China published coordinates for an East China Sea Air Defense Identification Zone over the weekend and warned it would take “defensive emergency measures” against aircraft that failed to identify themselves properly in the airspace.
The zone covers the skies over islands at the heart of a territorial dispute that China has with close U.S. ally Japan.
“The policy announced by the Chinese over the weekend is unnecessarily inflammatory,” White House spokesman Josh Earnest told reporters in California, where President Barack Obama is traveling.
“These are the kinds of differences that should not be addressed with threats or inflammatory language, but rather can and should be resolved diplomatically,” he said.
Two U.S. B-52 bombers carried out the flight, part of a long-planned exercise, on Monday night EST, a U.S. military official said.
The lumbering bombers appeared to send a message that the United States was not trying to hide its intentions and showed that China, so far at least, was unable or unwilling to defend the zone.
By Brenda Bouw
The debate over Ontario’s minimum wage is heating up as a government appointed panel gets closer to recommending how future increases should be set.
A new report from the Canadian Centre for Policy Alternatives (CCPA) argues the current rate of $10.25 per hour, which has been in place since 2010, is dragging more people in poverty and preventing, not enabling, economic growth.
Pakistan launched its first domestically produced drones on Monday, as police cracked down on demonstrators protesting US drone strikes targeting Islamic militants on Pakistani territory.
The new drones are called the Burraq and Shahpar and will be used by the Pakistani army and air force, the military said in a statement on Monday, although they did not specify if the drones will be armed or unarmed.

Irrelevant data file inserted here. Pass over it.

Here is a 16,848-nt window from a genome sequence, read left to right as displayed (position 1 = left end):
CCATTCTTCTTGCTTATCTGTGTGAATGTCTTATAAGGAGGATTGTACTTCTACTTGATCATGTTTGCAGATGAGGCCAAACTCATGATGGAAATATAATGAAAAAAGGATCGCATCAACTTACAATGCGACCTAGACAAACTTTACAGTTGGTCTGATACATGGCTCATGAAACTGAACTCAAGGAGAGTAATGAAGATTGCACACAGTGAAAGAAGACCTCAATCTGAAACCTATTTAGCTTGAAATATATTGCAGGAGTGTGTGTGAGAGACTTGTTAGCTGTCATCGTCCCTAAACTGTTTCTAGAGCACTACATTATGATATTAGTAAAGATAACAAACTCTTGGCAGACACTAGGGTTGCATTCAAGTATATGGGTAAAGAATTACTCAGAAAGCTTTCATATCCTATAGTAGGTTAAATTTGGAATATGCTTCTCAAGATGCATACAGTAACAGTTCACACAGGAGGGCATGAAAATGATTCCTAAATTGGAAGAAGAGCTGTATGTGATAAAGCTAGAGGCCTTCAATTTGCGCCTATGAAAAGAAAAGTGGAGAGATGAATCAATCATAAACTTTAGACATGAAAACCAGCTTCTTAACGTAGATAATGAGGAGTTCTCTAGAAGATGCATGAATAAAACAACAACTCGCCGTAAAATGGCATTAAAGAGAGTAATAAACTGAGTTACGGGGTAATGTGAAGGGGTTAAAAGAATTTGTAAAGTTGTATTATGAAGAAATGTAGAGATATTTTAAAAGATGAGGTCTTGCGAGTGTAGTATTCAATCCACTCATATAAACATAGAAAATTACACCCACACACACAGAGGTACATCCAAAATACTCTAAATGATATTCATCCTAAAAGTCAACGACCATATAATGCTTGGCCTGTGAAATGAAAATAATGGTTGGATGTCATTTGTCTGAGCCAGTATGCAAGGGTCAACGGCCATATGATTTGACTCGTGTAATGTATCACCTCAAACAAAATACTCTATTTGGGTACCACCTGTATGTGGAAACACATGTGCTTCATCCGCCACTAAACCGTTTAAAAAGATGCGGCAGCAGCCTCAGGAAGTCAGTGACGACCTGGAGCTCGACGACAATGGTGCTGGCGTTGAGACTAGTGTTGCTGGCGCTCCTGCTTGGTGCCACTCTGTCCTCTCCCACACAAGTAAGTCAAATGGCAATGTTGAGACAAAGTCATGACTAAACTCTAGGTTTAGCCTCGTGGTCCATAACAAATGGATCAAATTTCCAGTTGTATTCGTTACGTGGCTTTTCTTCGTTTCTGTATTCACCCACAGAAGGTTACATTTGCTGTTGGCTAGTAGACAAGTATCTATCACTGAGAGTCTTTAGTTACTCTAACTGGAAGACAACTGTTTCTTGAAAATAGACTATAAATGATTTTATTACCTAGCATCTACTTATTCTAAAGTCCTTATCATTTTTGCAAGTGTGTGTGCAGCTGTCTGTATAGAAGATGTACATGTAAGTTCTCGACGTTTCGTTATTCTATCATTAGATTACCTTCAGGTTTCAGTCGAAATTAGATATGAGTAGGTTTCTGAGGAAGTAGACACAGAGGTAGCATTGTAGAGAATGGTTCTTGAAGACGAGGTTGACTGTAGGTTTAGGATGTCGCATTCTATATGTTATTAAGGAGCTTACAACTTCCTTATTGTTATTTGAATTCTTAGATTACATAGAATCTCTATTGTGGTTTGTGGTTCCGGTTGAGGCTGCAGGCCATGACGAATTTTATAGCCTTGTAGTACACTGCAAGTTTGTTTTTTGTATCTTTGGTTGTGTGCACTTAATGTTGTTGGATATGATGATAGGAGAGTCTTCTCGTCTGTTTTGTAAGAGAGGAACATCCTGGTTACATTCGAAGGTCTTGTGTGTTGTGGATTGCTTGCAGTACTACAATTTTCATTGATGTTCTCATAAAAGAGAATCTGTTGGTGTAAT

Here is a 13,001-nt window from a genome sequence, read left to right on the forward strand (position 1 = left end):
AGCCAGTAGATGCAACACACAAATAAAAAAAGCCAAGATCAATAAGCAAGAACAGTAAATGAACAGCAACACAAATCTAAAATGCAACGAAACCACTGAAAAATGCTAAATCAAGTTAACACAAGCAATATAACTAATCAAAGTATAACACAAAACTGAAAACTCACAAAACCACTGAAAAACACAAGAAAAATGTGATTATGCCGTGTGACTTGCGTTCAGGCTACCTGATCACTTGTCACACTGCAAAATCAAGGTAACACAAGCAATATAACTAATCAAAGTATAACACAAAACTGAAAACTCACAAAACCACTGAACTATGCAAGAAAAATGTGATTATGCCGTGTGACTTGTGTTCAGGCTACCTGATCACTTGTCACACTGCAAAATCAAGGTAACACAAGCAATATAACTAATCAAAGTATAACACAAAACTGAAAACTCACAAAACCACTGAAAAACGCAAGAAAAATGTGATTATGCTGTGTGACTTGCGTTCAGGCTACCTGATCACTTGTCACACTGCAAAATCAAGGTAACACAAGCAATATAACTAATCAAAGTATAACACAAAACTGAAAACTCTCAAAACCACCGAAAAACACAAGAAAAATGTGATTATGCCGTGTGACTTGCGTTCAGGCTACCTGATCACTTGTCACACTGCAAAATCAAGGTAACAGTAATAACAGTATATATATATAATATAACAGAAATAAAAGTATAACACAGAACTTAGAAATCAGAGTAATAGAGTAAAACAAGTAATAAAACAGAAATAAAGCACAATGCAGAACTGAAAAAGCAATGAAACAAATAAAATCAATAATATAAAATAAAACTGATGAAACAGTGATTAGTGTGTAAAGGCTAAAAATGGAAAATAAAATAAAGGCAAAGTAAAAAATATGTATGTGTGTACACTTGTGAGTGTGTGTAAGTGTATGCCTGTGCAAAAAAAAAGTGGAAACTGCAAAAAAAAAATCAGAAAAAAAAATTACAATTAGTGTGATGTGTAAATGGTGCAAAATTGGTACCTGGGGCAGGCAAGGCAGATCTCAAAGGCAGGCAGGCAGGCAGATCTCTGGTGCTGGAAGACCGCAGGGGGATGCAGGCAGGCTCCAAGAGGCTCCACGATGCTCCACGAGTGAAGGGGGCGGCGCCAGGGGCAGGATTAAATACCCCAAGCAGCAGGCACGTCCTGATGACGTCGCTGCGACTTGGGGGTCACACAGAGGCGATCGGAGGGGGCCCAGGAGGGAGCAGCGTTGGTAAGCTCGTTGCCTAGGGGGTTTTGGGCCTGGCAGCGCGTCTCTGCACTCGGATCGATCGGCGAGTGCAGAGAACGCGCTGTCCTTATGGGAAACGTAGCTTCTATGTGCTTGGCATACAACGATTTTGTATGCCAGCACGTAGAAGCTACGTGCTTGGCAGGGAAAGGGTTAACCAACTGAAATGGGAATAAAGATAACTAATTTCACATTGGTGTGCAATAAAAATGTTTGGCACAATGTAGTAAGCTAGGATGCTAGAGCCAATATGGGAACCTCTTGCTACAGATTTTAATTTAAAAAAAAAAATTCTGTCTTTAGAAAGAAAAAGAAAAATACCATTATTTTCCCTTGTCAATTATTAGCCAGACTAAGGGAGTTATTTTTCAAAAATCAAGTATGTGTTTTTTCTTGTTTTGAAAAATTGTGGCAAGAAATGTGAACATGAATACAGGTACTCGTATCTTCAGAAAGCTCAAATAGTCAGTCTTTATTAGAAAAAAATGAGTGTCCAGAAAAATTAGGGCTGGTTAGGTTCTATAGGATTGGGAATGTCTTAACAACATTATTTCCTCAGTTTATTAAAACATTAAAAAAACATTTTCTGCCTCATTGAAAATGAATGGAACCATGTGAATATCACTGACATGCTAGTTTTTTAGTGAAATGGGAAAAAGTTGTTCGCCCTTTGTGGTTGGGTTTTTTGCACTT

The statement from the military comes as the police prevented protesters trying to block trucks carrying NATO supplies to and from troops stationed in neighboring Afghanistan.
By Suhail Yusuf
Charity for science
An imaginary circle of less than three kilometers encompasses what can safely be described as the hub for science in Karachi, Sindh, Pakistan. Built with funds donated by individuals and groups from across the country in the last 50 years, the five centers for research that dot this particular area of Karachi University are now torch bearers in their respective fields.
Of these five centers, one is the only institute for human clinical trials in Pakistan, the other a core of computational biology and the third provides consultancy to people suffering from genetic diseases.
Besides world class research, these centers are also engaged in creating competent academia, providing solutions to hundreds of industries, as well as lending a hand in addressing various domestic issues.
The centers and their growth have been working towards what has been termed as a ‘silent revolution’ and had been described by Professor Wolfgang Voelter of Tubingen University as a ‘miracle.’
The nucleus of chemistry